The 1:64 scale is still an oddity in the world of collectables, but that doesn’t stopped our models from being very detailed. You will be pleasantly surprised.
The latest evolution of the Beetle, the 1303 is nicknamed the Super Beetle due to its far more imposing proportions compared to its predecessors, as well as its “modern” chassis and more powerful engine.
The Golf GTi was the forerunner to compact sports cars. When it came out, coupés were synonymous of sports cars, but the GTi quickly managed to usurp its place.
This concept car bears the name of Nardò, a town in southern Italy best known for the Nardò Ring, where this particular car beat several world records back in 2002, of which notably the highest speed over a period of 24 hours, in which it held an average of 322,891 km/h.
The Volkswagen Type 14 (its official name) was a coupé designed by Ghia, and put together by Karmann. The chassis and its engine were borrowed from the Beetle. Nearly 500 000 units of this car would be sold during its 20 years of service, making it an iconic success story for the manufacturer.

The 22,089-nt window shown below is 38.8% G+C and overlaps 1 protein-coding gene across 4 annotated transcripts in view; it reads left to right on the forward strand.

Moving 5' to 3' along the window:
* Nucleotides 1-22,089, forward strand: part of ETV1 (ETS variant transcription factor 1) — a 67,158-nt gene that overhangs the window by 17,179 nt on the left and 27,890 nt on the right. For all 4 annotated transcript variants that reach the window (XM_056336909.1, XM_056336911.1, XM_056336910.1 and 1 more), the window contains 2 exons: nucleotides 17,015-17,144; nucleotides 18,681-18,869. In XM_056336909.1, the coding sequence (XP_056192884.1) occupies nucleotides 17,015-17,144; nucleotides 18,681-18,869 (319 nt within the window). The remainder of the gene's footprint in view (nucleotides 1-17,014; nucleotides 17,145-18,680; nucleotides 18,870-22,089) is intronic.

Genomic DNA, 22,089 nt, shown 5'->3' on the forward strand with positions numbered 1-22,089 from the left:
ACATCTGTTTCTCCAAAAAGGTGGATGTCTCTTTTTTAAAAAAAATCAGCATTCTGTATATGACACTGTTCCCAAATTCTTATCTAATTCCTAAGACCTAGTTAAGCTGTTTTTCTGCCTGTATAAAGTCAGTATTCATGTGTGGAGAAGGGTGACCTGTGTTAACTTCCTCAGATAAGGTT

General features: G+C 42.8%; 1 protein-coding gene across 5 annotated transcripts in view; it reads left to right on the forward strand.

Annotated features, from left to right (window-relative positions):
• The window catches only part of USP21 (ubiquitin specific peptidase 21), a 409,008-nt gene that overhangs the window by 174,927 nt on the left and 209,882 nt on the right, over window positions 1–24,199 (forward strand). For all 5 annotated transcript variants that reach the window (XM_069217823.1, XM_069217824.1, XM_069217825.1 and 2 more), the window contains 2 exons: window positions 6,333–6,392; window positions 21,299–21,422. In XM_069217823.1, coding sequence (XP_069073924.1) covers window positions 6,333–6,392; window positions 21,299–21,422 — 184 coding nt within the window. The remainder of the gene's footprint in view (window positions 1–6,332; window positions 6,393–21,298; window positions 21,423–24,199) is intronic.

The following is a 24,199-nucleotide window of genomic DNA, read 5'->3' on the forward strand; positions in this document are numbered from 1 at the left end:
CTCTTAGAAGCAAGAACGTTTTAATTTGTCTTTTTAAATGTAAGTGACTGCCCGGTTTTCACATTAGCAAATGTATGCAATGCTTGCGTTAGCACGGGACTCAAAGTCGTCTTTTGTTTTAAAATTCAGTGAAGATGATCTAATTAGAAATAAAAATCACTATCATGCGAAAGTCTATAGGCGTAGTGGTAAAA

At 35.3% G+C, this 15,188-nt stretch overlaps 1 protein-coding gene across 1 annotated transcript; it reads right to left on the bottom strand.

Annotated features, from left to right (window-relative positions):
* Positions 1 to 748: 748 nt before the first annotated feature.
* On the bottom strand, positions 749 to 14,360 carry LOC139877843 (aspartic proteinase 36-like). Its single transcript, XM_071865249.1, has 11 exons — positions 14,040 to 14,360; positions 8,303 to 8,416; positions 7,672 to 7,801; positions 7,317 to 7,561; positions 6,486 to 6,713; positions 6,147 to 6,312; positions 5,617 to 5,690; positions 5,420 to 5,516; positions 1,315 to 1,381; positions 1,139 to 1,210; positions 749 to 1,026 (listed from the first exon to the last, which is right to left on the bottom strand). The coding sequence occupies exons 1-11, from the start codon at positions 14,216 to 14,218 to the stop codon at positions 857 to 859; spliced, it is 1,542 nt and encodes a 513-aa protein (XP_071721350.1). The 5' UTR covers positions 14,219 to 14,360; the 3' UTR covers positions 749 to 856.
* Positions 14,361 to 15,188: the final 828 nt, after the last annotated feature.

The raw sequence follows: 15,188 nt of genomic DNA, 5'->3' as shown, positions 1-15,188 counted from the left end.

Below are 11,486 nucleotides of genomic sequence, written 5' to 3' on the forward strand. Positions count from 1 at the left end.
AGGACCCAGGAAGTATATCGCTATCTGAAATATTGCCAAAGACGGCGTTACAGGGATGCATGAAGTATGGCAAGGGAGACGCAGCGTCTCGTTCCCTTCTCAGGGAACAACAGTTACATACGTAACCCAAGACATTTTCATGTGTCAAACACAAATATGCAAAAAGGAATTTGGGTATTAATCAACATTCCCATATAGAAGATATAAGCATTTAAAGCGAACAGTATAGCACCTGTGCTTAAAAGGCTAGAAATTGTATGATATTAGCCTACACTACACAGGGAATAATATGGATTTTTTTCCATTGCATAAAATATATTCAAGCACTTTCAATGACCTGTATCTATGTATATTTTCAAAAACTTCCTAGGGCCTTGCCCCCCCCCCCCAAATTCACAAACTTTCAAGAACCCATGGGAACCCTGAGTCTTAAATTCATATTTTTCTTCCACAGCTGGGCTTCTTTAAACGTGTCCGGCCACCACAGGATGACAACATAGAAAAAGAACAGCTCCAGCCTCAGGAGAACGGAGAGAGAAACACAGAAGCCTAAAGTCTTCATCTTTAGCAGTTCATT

Volkswagen played the neo-retro card back in 1998 with the arrival of the New Beetle. Paying homage to its predecessor with its rounded look, it opened the gates for other manufacturers to revisit the old glory days and bring out a few oldies again.
The New Beetle’s replacement decided to beef itself up a bit for this new incarnation, becoming a tad wider and lowering its roof, giving it a more stocky appearance. The option was also there to add a few elements that would be pay tribute to its predecessor, such as its iconic metallic rims, decor, etc.).
The most powerful Golf produced by Volkswagen, with a total 300 hp, the 7R has two defining attributes: the ability to be completely inconspicuous amongst other road users, all the while possessing exceptional performances and an irreproachable handling on the road.